1. Details for Manifesta 2016 Revealed
The 11th edition of Manifesta, the traveling, European biennial of contemporary art, is set to open next June in Zurich. This week more details emerged regarding the unconventional event, which will open for 100 days under the curation of artist Christian Jankowski.
The 2016 Manifesta is titled, “What People Do For Money: Some Joint Ventures,” and will feature 35 artistic commissions throughout the city. However, Jankowski wanted the commissions to truly engage with the host city and involve the population there. As a result, each selected artist has received a list of all professions in Zurich and was asked to choose from that list one field in which he or she must find a host willing to take part in an artistic collaboration. So come next June, we can look forward to collaborations between the likes of artist John Arnold and Michelin-starred chef Fabian Spiquel, who will be working together to dishes served at state banquets.
2. MacArthur “Geniuses” Announced
This week the John D. and Catherine T .MacArthur Foundation announced the winners for its 2015 “Genius Grants.” Among this year’s 24 honorees are painter Nicole Eisenman and photographer LaToya Ruby Frazier, who, at 33, is one of the younger recipients this year, writer Ta-Nehisi Coates and writer and actor Lin-Manuel Miranda.
The foundation annually recognizes cultural figures “who have shown evidence of exceptional creativity but show the potential for more in the future.” Winners will receive a $625,000 stipend to spend as they see fit. While Frazier was selected for her moving, photographic coverage of the economic decline of her hometown, Braddock, Pennsylvania, Eisenman was recognized for “restoring the representation of the human form a cultural significance that had waned during the ascendancy of abstraction in the 20th century.”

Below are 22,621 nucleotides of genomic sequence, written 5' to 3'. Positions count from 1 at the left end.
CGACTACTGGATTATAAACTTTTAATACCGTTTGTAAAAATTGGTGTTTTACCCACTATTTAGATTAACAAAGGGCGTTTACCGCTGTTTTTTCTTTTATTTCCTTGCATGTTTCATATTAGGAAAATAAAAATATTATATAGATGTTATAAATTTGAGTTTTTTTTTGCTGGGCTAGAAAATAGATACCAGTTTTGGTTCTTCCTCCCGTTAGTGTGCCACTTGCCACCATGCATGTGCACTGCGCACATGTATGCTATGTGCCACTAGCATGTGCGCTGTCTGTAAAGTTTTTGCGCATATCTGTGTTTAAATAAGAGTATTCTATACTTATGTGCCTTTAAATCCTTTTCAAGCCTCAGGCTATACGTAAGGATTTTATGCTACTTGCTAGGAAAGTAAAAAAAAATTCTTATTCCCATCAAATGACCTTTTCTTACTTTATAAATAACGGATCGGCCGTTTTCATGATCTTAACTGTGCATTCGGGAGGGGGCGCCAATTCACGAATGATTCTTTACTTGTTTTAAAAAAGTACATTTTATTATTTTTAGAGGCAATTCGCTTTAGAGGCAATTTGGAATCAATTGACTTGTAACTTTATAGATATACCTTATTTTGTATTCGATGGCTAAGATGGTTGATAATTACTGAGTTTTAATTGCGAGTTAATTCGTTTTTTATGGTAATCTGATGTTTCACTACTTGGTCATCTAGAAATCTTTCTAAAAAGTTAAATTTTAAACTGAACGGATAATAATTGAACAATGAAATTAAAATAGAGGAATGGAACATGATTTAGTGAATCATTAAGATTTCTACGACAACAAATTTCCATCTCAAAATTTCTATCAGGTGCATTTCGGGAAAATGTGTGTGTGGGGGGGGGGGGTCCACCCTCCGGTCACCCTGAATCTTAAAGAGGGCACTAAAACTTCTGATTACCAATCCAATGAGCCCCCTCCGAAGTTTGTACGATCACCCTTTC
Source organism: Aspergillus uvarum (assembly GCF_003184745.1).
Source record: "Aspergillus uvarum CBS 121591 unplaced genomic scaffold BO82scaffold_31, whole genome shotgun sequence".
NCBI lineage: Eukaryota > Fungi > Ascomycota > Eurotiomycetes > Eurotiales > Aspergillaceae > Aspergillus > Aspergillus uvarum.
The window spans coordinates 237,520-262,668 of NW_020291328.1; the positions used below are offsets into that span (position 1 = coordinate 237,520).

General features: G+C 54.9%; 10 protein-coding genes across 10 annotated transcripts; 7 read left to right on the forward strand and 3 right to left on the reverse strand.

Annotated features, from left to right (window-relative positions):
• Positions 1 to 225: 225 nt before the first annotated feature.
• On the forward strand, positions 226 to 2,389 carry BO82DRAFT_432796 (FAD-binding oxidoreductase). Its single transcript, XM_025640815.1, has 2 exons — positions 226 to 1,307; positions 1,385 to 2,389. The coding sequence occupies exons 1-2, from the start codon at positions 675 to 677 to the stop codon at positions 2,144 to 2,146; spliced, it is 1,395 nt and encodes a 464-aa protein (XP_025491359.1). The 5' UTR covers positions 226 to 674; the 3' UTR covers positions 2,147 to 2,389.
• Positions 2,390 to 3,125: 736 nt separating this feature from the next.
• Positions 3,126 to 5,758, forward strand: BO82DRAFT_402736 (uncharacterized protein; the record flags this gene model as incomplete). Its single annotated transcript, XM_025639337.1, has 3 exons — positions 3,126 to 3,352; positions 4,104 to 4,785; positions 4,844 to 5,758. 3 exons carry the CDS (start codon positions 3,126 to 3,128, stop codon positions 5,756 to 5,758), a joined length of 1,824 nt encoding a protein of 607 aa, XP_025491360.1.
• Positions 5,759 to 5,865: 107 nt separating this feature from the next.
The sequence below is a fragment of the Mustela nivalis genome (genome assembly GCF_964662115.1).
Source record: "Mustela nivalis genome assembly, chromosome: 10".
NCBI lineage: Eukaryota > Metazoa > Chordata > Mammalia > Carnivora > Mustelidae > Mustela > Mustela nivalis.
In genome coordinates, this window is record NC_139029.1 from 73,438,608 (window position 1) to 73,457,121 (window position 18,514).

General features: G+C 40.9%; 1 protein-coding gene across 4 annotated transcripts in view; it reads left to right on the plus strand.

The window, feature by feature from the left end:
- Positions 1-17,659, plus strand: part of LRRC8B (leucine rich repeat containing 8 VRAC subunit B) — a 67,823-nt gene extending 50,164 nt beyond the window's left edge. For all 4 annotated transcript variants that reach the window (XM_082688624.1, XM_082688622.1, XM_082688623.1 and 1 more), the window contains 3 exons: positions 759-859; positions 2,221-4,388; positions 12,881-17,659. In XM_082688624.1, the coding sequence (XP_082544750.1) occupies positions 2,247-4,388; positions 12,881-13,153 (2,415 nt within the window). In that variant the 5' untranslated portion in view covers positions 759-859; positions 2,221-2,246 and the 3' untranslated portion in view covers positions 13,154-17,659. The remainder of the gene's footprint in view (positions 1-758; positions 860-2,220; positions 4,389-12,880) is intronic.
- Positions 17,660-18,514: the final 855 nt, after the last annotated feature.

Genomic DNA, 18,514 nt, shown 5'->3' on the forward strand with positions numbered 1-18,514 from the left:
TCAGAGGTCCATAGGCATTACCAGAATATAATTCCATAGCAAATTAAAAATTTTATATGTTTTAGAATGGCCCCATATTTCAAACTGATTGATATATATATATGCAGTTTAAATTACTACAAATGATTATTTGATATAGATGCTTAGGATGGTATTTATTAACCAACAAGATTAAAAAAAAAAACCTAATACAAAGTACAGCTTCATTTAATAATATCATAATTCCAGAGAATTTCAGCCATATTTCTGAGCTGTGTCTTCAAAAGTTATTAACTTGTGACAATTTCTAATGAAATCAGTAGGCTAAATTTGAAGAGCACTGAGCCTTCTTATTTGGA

3. National Gallery to Keep Free Admission, Despite Effects of Prolonged Protests
Since August 11, the employees of London’s National Gallery have been demonstrating against the museum’s move to outsource its warding staff to a private security firm. The move caused workers’ to fear cuts in overtime pay or even the loss of their jobs. And the National Gallery is definitely feeling the effects of the prolonged disagreement.
The protests have forced the institution to close half of its gallery rooms during the summer peak of its tourism season and caused an estimated 35% reduction in visitors. Business has been tough for the London museum, which is also preparing for reductions in its annual government grant. However, the Gallery’s director, Gabriele Finaldi, who began on August 17th (6 days after the protests started), pledged this week that the museum will remain free to the public. “Free admission is in the DNA of the National Gallery, and it is what it is admired and loved for,” said Finaldi, who previously served as the deputy director of Madrid’s Prado museum.
4. Louvre, Rijksmuseum to Share Rembrandt Portraits
In a collaborative agreement between the Dutch and French cultural ministers, Paris’ Louvre and Amsterdam’s Rijksmuseum will jointly acquireRembrandt’s Portrait of Marten Soolmans and Portrait of Oopjen Coppit, Wife of Marten Soolmans.
The €160 million cost for the two prenuptial portraits, both executed in 1634, will be split evenly between the two countries and the works will alternate between the countries’ museums. The deal was struck after the Netherlands’ cultural ministry revealed it had raised enough funds to purchase both paintings, threatening to take the portraits out of France, where they had been part of the private collection of Éric de Rothschild. However, the new agreement will allow a larger, more international audience the chance to glimpse the works, which were owned privately for the last 400 years and only began to be exhibited publicly 150 years ago.
5. Dia Refocuses, Cancels Plans for New Building
A year into her tenure as head of the Dia Art Foundation, Jessica Morganhas announced that the organization will not move ahead with plans to construct a new Chelsea facility. The plans were announced by her predecessor, Philippe Vergne.
Instead, Morgan, formerly a curator at the Tate Modern, hopes to revitalize the Chelsea space, which was not used for exhibitions for years prior Morgan’s appointment, through curatorial choices. After relaunching the “Dream House” exhibition this summer, Morgan now aims to “be programming constantly in Chelsea again…” Next up will be a survey of works from Robert Ryman, after which exhibitions will shift toward a more contemporary focus, though the artists to be featured have not yet been selected. The Dia Foundation also made news this week when it announced that James Meyer, currently the National Gallery’s associate curator, will join the organization as deputy director and chief curator, effective in January.